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THEATER REVIEW

Wanting to be an `Only Child'

South Coast Rep's first commissioned work for its Theatre for Young Audiences explores a what-if life sans siblings.

June 20, 2007|Lynne Heffley | Times Staff Writer

Tina wants her old life back. Before little brother and sister came along, when she was the center of attention. There must be a way ...

"The Only Child," South Coast Repertory's first commissioned work for its Theatre for Young Audiences, is a lively if a not-quite-ready-for-prime-time new musical that touches on many a child's fantasy: What would life be like without those pesky siblings?

After an introduction to the tale by Russian-flavored Mr. Ice Cream (a too heavily accented Nicholas Hormann), playwright Quincy Long and composer Dennis McCarthy place that scenario in an enjoyably off-kilter little house on top of an ice cream factory (on Donna Marquet's clever set, a giant ice cream box unfolds to reveal a living room).

There, elder sister Tina (Allison Case), yearning for only-child status, secretly persuades her younger siblings to run away from home. Lolly (Jennifer Chu) joins the circus, and Toby (Larry Bates) ends up in a prison for bad boys.

When Mother and Father (Jennifer Parsons and Tom Shelton) would rather find their missing offspring than celebrate the sudden downsizing of the family, Tina runs away too -- into the nether regions of the mysterious ice cream factory.

Her new surroundings are silent, dark and very, very cold, aided by lighting designer Christina L. Munich's vivid array of shivery shadows. Tina soon discovers why no one is allowed in this part of the factory and, in the nick of time, realizes how important family can be.

For good measure, Long stuffs the plot with other good-for-you messages about self-empowerment and being yourself.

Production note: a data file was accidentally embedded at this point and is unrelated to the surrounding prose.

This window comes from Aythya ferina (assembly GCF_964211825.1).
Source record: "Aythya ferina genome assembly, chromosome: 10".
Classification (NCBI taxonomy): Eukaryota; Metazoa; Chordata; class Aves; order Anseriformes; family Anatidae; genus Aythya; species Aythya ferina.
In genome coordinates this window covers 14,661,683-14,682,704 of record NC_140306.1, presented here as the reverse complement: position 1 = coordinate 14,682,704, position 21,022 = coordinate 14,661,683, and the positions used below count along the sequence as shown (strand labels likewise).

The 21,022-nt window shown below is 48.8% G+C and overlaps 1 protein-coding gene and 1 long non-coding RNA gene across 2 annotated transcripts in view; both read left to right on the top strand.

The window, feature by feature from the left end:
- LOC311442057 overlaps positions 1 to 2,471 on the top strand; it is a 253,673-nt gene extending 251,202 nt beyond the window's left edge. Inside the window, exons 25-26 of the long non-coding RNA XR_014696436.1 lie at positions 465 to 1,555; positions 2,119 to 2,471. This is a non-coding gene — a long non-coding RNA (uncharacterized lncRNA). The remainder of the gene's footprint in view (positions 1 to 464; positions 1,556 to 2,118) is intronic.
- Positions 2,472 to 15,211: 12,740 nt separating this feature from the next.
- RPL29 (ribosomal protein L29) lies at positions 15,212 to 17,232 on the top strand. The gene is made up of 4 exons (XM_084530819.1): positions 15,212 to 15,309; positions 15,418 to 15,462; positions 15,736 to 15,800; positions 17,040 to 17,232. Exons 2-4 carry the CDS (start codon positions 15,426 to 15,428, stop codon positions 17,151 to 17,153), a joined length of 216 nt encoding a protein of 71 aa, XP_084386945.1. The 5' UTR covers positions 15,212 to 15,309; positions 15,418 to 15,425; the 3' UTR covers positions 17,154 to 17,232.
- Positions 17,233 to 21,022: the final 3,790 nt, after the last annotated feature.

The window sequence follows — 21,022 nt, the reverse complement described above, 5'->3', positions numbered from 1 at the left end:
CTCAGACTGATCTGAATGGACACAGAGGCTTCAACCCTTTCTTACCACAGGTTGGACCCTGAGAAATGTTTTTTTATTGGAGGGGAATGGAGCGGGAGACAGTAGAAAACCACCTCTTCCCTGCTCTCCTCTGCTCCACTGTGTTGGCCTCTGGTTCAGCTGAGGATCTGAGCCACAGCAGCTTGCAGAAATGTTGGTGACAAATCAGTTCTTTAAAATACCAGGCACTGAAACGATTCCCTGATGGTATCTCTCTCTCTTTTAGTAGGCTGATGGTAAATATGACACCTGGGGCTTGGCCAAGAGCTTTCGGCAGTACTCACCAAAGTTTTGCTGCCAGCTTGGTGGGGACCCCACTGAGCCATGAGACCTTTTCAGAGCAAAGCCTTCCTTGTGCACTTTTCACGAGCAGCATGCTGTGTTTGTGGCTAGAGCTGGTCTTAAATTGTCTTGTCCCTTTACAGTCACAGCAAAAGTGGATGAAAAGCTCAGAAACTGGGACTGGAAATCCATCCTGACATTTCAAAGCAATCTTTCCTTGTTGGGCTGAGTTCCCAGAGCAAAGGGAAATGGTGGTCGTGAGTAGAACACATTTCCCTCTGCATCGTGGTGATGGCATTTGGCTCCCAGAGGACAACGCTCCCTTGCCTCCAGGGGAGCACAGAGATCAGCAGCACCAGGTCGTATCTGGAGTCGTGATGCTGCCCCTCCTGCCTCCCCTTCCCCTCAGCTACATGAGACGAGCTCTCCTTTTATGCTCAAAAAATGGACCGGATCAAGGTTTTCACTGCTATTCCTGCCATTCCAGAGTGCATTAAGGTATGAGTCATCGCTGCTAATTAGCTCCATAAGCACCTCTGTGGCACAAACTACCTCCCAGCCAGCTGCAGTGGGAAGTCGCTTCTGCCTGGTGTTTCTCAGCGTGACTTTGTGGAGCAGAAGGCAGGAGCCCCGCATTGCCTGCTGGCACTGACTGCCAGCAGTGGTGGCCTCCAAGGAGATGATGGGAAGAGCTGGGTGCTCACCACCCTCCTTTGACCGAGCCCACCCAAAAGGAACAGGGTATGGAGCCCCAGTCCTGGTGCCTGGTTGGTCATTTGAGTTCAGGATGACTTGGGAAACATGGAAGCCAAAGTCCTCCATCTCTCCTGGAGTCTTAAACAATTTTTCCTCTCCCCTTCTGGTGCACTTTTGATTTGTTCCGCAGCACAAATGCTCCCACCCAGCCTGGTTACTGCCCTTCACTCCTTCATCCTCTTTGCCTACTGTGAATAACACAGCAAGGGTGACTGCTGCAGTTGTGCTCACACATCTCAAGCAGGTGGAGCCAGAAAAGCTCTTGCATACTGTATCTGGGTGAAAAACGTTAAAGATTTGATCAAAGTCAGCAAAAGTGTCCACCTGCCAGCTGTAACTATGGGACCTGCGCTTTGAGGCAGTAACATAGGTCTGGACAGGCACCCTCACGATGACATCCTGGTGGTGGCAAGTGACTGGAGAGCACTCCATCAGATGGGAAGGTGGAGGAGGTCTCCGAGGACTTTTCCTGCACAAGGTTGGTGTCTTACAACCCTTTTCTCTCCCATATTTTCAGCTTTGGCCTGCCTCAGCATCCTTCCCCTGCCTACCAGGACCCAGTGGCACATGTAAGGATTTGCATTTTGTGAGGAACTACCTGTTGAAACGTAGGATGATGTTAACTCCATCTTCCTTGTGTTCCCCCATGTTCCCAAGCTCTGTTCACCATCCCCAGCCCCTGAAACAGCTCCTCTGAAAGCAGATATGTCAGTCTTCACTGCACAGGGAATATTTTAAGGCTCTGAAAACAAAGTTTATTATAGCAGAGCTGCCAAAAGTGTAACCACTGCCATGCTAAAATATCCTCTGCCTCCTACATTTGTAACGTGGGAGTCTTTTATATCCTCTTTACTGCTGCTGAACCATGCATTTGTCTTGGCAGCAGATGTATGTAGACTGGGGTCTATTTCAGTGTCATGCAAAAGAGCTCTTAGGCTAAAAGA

Parsons and Shelton play multiple roles -- a prison guard, a circus clown, roustabouts -- allowing for some visual pop from costume designer Angela Balogh Calin. Meanwhile, Lolly's view of celebrity glamour bumps up against the reality of cleaning up after an elephant; Toby channels his own strengths through a "Power Boy" action figure.

The packed ingredients in this well-mounted production, however, while often entertaining, make for a lumpy mix. Despite able actors (adult professionals perform SCR's Theatre for Young Audiences shows) and director Stefan Novinski's nimble vibe, Long's plot pot needs more stirring; so does McCarthy's overstuffed blend of songs and sung dialogue.

"Life of a Roustabout" is the jaunty standout, and Case shades the wistful "Ice Cream Princess" with touching regret. But Bates has trouble staying on pitch in McCarthy's recurring, unmusical "Power Boy" solo.

Still, the score is mightily well-served by musical director Deborah Wicks La Puma's exceptional performance. Seated facing the stage, she's a one-woman band, matching the action with piano, cymbals, kazoo, harmonica, rain stick and assorted other instruments.

lynne.heffley@latimes.com

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`The Only Child'

Where: South Coast Repertory, Julianne Argyros Stage, 655 Town Center Drive, Costa Mesa

When: 7 p.m. Friday; 2, 4:30 and 7:30 p.m. Saturday; 2 and 4:30 p.m. Sunday

Ends: Sunday

Price: $19 to $26

Contact: (714) 708-5555; www.scr.org

Running time: 1 hour, 15 minutes

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